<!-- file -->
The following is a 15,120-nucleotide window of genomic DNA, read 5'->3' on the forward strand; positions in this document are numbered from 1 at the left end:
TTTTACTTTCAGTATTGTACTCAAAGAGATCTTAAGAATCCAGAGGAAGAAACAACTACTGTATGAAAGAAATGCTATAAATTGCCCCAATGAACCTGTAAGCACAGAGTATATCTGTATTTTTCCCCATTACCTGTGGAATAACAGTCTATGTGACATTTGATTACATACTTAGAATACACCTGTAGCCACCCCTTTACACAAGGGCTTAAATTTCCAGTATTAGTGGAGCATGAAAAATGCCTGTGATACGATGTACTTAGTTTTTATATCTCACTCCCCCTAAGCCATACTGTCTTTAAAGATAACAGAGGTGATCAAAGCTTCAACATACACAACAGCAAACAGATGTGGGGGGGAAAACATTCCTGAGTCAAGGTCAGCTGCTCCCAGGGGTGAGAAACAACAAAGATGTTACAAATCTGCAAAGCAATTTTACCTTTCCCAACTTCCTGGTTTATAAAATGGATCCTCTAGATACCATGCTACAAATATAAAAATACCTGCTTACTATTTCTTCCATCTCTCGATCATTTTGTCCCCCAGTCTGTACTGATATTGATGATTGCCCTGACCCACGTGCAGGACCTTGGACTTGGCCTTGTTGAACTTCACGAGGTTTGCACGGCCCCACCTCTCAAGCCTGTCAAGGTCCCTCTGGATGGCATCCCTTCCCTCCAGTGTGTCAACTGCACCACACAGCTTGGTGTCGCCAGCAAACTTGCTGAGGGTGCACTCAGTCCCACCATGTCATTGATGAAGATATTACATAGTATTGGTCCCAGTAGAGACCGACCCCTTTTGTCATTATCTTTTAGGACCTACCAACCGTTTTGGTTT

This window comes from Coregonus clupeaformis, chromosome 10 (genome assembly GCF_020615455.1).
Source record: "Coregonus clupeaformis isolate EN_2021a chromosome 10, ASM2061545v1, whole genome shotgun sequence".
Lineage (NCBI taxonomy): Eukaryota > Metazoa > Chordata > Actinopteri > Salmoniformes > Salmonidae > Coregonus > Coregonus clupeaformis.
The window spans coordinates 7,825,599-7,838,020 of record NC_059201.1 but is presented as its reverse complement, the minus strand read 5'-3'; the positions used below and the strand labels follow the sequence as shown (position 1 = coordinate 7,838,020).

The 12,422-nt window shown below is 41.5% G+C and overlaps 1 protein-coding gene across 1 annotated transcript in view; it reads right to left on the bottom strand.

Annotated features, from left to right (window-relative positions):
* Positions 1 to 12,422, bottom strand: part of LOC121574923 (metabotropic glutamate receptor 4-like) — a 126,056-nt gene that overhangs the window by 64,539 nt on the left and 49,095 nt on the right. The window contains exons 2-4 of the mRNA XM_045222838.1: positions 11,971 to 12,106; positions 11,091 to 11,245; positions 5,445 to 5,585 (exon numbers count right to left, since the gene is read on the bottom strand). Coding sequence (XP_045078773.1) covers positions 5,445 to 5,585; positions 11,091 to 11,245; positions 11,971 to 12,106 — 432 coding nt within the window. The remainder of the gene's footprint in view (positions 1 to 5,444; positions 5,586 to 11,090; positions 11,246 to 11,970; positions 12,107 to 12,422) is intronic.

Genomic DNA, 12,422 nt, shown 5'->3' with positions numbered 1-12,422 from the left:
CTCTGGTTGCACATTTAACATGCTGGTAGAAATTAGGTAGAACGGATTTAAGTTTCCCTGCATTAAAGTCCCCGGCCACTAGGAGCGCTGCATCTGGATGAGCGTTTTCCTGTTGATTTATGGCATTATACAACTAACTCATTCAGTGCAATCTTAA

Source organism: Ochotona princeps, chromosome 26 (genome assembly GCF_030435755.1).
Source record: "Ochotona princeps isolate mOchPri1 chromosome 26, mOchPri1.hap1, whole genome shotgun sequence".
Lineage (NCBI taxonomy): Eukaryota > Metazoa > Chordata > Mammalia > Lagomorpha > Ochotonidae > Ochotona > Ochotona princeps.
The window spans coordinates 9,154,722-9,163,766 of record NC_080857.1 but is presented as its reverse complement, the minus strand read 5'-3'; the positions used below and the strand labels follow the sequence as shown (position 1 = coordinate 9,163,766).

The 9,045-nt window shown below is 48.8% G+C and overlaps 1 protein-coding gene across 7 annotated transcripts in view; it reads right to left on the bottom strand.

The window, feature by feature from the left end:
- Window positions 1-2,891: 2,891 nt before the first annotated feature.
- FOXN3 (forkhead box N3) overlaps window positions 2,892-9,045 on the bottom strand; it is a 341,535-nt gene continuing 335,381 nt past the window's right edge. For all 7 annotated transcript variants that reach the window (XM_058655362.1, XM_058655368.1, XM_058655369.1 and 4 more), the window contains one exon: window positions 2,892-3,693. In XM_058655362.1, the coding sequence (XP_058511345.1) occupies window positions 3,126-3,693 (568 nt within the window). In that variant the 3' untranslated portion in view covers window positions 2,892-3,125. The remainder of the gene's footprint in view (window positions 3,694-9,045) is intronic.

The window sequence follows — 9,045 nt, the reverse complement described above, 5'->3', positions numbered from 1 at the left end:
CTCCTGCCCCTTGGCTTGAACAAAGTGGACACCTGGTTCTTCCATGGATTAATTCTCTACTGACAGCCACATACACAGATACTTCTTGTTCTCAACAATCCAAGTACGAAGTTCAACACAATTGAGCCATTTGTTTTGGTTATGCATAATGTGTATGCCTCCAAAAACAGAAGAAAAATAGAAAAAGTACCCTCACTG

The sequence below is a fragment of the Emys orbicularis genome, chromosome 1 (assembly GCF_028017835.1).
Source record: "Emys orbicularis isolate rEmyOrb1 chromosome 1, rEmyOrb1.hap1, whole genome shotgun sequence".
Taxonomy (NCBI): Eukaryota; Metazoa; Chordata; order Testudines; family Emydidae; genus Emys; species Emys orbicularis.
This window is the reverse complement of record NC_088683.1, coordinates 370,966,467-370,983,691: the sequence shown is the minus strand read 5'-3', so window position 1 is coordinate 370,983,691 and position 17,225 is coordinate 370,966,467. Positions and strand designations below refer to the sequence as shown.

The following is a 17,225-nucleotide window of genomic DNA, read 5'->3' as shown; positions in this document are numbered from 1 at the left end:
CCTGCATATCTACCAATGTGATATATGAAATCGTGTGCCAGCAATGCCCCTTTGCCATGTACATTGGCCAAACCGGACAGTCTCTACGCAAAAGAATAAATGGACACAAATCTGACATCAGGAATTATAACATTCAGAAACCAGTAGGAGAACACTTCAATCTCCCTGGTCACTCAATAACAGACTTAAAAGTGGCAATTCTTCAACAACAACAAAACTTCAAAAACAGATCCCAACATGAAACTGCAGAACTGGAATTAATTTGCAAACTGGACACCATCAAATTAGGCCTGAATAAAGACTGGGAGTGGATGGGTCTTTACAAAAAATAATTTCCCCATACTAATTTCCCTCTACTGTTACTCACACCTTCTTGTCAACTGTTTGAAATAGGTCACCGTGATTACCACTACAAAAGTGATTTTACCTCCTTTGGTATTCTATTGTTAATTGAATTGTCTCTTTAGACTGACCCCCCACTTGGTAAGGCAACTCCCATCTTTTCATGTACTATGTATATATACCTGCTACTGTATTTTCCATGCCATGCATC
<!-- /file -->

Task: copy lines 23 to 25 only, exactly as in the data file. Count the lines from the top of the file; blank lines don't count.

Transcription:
Source record: "Emys orbicularis isolate rEmyOrb1 chromosome 1, rEmyOrb1.hap1, whole genome shotgun sequence".
Taxonomy (NCBI): Eukaryota; Metazoa; Chordata; order Testudines; family Emydidae; genus Emys; species Emys orbicularis.
This window is the reverse complement of record NC_088683.1, coordinates 370,966,467-370,983,691: the sequence shown is the minus strand read 5'-3', so window position 1 is coordinate 370,983,691 and position 17,225 is coordinate 370,966,467. Positions and strand designations below refer to the sequence as shown.